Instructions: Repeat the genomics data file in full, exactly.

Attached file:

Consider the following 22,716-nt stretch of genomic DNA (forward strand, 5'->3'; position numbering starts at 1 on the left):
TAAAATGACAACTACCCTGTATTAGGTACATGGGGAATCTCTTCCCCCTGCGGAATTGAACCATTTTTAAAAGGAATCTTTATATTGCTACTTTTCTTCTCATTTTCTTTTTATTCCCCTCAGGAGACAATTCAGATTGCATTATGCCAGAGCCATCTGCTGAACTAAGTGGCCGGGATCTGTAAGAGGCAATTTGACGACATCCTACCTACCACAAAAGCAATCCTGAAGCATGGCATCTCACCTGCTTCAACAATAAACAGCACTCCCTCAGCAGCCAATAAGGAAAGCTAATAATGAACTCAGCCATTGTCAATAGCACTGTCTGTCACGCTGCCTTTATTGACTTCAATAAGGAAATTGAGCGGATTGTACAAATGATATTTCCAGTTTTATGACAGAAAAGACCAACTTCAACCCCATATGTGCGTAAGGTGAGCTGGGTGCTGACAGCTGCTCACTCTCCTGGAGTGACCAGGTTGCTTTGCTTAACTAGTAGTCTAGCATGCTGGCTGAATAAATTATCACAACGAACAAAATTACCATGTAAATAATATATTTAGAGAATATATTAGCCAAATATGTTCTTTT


Consider the following 22,716-nt stretch of genomic DNA (forward strand, 5'->3'; position numbering starts at 1 on the left):
TAAAATGACAACTACCCTGTATTAGGTACATGGGGAATCTCTTCCCCCTGCGGAATTGAACCATTTTTAAAAGGAATCTTTATATTGCTACTTTTCTTCTCATTTTCTTTTTATTCCCCTCAGGAGACAATTCAGATTGCATTATGCCAGAGCCATCTGCTGAACTAAGTGGCCGGGATCTGTAAGAGGCAATTTGACGACATCCTACCTACCACAAAAGCAATCCTGAAGCATGGCATCTCACCTGCTTCAACAATAAACAGCACTCCCTCAGCAGCCAATAAGGAAAGCTAATAATGAACTCAGCCATTGTCAATAGCACTGTCTGTCACGCTGCCTTTATTGACTTCAATAAGGAAATTGAGCGGATTGTACAAATGATATTTCCAGTTTTATGACAGAAAAGACCAACTTCAACCCCATATGTGCGTAAGGTGAGCTGGGTGCTGACAGCTGCTCACTCTCCTGGAGTGACCAGGTTGCTTTGCTTAACTAGTAGTCTAGCATGCTGGCTGAATAAATTATCACAACGAACAAAATTACCATGTAAATAATATATTTAGAGAATATATTAGCCAAATATGTTCTTTT